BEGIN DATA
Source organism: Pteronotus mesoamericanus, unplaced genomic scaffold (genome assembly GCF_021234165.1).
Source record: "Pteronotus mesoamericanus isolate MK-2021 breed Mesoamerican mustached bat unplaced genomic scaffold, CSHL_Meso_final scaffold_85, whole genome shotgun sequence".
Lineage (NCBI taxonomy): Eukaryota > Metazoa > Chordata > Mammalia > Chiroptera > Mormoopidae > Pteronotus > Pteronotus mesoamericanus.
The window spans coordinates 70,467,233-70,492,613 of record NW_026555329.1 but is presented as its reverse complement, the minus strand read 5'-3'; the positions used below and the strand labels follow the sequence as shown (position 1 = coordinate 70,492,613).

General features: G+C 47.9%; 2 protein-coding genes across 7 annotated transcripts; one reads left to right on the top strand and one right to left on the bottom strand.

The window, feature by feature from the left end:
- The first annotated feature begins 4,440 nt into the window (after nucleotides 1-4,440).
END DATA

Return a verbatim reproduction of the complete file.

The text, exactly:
Source organism: Pteronotus mesoamericanus, unplaced genomic scaffold (genome assembly GCF_021234165.1).
Source record: "Pteronotus mesoamericanus isolate MK-2021 breed Mesoamerican mustached bat unplaced genomic scaffold, CSHL_Meso_final scaffold_85, whole genome shotgun sequence".
Lineage (NCBI taxonomy): Eukaryota > Metazoa > Chordata > Mammalia > Chiroptera > Mormoopidae > Pteronotus > Pteronotus mesoamericanus.
The window spans coordinates 70,467,233-70,492,613 of record NW_026555329.1 but is presented as its reverse complement, the minus strand read 5'-3'; the positions used below and the strand labels follow the sequence as shown (position 1 = coordinate 70,492,613).

General features: G+C 47.9%; 2 protein-coding genes across 7 annotated transcripts; one reads left to right on the top strand and one right to left on the bottom strand.

The window, feature by feature from the left end:
- The first annotated feature begins 4,440 nt into the window (after nucleotides 1-4,440).